There's so much to keep in mind when starting your own marijuana dispensary business. It's not just about what strains and products you're going to sell. Many, many things are critical to a great plan.
If this all sounds overwhelming, don't worry! We've compiled everything you should know, even what most plans out there don't cover.
Keep reading for Happy Cabbage's guide for making your next business plan.
How do I write the purpose of my cannabis dispensary in a business plan? What should it say? First, you should outline what you're going to do, how you're going to do it, and why.
You will want a section in your business plan on mission and values. These are critical before articulating other pieces of your company, such as a product or marketing strategy.
Let's take a look at some consumer-facing examples of mission statements and values that reflect the internal business plans developed by store owners.
San Francisco retailer Sava takes a community and equity angle, stating that they aim to offer suitable products for all consumers. They also strive to sell products that customers would recommend to their friends.
Basa, also in SF, focused more on aligning its values with a medicinal perspective on cannabis.
Oregon and Massachusetts retailer Diem emphasizes the importance of their in-house brand instead of the retail angle other dispensaries may traditionally take.
These are a few ideas to spark your creativity. Of course, you'll probably format these into sections with a bit less prose, but don't be fooled.
These principles exist in front of consumers as they do behind the scenes in your dispensary business plan.
Your mission and values should align with your target audience, local laws, and whom you want to reach, all of which we'll discuss further in this article.
Figuring out your target cannabis market is one of the most decisive and challenging parts of your marijuana business.
It helps you figure out what services and products to offer and what marketing to do. You can start this portion of your business plan by getting as much information on the area you're choosing to open your storefront.
A critical piece to finding your target market is that you shouldn't define it as generally anyone that smokes weed. After all, there are so many different types of cannabis customers. You'll have to find a target that fits your business plan well.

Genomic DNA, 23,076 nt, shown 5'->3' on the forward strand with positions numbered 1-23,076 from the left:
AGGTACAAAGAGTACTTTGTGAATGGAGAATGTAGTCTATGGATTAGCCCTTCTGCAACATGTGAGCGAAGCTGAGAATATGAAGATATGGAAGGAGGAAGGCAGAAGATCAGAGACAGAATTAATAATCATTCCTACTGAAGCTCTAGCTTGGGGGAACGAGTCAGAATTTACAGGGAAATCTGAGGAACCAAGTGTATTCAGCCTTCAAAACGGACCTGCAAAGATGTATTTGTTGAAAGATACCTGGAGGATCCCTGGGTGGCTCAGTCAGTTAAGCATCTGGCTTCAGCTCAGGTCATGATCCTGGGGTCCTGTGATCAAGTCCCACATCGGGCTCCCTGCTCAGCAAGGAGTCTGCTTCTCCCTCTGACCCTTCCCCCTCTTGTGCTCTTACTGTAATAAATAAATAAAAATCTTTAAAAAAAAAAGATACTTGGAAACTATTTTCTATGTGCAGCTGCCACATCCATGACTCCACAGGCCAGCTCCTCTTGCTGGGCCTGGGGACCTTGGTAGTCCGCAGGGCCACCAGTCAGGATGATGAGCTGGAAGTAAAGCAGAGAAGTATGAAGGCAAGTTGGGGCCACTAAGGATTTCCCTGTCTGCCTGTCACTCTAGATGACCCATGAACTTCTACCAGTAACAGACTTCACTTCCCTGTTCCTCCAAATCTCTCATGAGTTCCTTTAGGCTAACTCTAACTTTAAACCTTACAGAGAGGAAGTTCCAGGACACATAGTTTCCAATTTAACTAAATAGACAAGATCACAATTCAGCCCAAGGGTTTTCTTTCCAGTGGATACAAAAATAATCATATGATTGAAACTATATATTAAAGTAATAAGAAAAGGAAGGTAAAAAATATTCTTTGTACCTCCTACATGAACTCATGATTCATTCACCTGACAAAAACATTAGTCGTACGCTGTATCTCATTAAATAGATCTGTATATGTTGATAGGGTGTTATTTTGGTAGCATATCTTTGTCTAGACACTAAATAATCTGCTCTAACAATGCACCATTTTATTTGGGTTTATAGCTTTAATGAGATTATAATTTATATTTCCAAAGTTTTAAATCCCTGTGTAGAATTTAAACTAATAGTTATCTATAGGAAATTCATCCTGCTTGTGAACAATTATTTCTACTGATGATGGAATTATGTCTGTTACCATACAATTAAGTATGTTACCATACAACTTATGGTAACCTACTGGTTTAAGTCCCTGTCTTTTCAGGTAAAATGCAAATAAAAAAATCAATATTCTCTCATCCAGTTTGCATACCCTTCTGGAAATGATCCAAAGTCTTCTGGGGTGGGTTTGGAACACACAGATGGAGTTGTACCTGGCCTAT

According to a recent survey, there are likely more than 40 million cannabis consumers or roughly 12% of the entire population in the United States.
That means everyone, from Gen-Z to millennials to baby boomers and beyond, across all socioeconomic groups and cultures that are currently cannabis consumers today.
You'll have to start narrowing down your scope for whom you intend to reach. Begin your search for your target market with local research. Who is in your immediate vicinity?
Perhaps you’re planning to launch in an inner-city New York neighborhood. Maybe your consumers are parents in the suburbs, which could potentially change the way you choose to market in your business plan.
Maybe you’re the first cannabis business to open in a small Midwest town, which could come with its own set of challenges regarding education and outreach.
For example, suppose legal marijuana dispensaries are already flourishing in your city or state. In that case, it's unlikely that your potential local clients have never used marijuana products before.
That means that they shouldn't need much education to make them customers at your business. On the other hand, if you're the first retailer to open up shop in your area, it may be a different story.
You'll have to spend more time convincing locals to come into your storefront.
As you can see above, creating your target audience is all about understanding key demographics. These distinctions will likely influence the way you tailor your business to consumers.